Beyond "things", there are many other types of desire...the desire for success, for more money, sexual desire...the list goes on. And there is another type of desire that the Buddha describes; the desire to "get rid of", also referred to as aversion, such as trying to escape bad feelings or wanting to get away from someone who annoys you, for example. Some desire is relatively harmless...such as my desire for a Mustang convertible, for instance :-) I'm not making myself sick over it, I don't obsess, and my life isn't ruined because I don't have one! But I remember years ago reading a quote about how humans have a hole in themselves that they are always trying to fill...some of us have more of a problem than others. We are in constant need of things or achievements, or we are haunted by past events or become addicted to a myriad of intoxicants or behaviours.

There are people in my life who seem to have this deep darkness that they are perpetually trying to fill, and it causes me great sadness.

Desire is certainly a cause of suffering, and the other is clinging or grasping; when we want to hang on to something that is impossible to hang on to, or relive an experience over and over, which is also impossible to do. You can't step into the same river twice. Change is inevitable, constant and unavoidable. Change is indifferent, it can be good or bad or neither, but there is no stopping it. And it is the one thing we resist more than anything else, (unless it's "good" change, of course!).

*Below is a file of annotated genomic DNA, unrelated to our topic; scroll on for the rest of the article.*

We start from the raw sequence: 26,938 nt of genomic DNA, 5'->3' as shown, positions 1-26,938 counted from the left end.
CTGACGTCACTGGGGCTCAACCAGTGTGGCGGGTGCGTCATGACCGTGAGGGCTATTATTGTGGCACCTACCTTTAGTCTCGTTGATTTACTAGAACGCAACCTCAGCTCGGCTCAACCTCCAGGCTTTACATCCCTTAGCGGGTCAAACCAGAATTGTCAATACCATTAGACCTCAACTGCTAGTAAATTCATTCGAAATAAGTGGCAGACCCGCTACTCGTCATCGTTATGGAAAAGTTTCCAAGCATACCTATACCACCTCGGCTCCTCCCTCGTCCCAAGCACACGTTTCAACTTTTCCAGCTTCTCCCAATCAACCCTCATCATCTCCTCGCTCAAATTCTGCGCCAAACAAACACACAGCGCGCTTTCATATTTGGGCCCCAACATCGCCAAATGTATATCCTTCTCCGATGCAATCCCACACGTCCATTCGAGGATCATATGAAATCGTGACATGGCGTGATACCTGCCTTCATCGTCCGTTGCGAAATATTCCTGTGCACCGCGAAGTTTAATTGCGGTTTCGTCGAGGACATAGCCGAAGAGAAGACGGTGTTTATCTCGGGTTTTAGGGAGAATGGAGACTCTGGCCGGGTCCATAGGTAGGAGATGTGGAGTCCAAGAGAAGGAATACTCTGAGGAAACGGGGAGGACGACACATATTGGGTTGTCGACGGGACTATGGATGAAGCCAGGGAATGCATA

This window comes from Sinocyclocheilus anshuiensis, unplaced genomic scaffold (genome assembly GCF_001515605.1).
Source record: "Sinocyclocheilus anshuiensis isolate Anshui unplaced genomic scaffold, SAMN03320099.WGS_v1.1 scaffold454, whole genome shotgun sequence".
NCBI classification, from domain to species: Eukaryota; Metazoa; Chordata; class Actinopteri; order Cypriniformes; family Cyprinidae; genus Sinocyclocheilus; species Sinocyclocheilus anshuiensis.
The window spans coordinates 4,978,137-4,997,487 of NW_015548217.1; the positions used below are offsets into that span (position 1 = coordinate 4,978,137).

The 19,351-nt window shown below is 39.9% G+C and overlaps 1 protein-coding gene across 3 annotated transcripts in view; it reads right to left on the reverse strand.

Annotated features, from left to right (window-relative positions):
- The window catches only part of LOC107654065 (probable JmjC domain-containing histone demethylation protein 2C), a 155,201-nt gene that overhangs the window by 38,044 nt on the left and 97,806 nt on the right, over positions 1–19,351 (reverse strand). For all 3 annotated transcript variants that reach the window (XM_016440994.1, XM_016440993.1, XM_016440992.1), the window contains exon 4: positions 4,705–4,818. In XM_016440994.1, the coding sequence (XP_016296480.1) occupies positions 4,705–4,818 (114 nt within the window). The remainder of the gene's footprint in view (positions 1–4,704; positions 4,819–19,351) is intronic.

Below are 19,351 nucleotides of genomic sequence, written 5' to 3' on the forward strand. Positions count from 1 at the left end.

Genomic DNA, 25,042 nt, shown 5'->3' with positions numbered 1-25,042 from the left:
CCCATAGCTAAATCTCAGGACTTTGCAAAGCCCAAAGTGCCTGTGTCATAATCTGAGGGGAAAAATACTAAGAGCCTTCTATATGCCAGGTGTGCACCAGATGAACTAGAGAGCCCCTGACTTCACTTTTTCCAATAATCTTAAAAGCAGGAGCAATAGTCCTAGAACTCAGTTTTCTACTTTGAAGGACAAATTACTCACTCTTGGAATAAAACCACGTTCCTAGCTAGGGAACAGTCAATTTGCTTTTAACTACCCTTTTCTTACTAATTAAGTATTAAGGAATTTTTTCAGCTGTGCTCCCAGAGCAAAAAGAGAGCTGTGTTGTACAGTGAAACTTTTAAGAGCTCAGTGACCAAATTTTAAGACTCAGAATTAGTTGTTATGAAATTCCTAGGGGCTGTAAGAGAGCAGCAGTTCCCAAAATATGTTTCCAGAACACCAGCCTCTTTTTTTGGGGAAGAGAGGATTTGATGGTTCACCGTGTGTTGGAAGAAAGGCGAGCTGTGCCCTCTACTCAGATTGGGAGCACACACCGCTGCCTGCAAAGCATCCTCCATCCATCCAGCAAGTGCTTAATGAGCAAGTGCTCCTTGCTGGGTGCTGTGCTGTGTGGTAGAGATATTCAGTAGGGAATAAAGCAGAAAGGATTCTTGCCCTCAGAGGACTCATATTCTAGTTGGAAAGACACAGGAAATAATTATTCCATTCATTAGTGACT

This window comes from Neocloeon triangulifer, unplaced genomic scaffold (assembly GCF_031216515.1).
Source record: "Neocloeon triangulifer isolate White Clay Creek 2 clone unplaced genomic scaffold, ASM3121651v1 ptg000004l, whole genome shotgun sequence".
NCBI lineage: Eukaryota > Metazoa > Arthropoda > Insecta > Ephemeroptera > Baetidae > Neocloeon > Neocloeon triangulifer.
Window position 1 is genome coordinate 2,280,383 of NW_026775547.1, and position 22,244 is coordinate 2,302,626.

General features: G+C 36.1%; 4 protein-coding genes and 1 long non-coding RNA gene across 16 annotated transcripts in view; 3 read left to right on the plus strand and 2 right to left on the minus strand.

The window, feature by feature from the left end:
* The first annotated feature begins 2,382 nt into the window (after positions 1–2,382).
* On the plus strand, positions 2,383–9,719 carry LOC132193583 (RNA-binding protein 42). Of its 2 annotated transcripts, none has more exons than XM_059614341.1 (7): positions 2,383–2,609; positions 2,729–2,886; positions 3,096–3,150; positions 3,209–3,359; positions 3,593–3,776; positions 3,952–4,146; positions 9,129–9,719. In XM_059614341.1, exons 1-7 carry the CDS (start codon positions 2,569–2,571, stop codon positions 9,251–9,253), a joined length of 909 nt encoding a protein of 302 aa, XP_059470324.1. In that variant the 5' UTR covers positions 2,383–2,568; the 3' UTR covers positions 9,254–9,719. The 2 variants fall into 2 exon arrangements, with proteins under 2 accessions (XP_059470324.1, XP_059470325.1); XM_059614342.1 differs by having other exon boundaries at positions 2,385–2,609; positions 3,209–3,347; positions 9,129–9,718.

I get up in the morning and see a 51-year-old person in the mirror...how did that happen? My husband gets up and realizes he's no longer going to work at the same place he has been for the last 29 years. How did we get here? I can't hang onto my youth, and he can't go back to his old job. So what do we do?

The first step is to recognize that by desiring and clinging, we cause ourselves suffering. That one step back to get a better view of our circumstances and to see the thoughts that make us miserable, actually makes a difference. When you can see that YOU have created your own suffering, that also means that YOU can end it. It's quite a revelation. It's the end of suffering, which is the Third Noble Truth and the subject of my next blog entry. What a cliffhanger, eh? :-) Take a moment to look clearly at the desire and the clinging in your life that creates your own suffering. I'll join you. Happy New Year!

IJ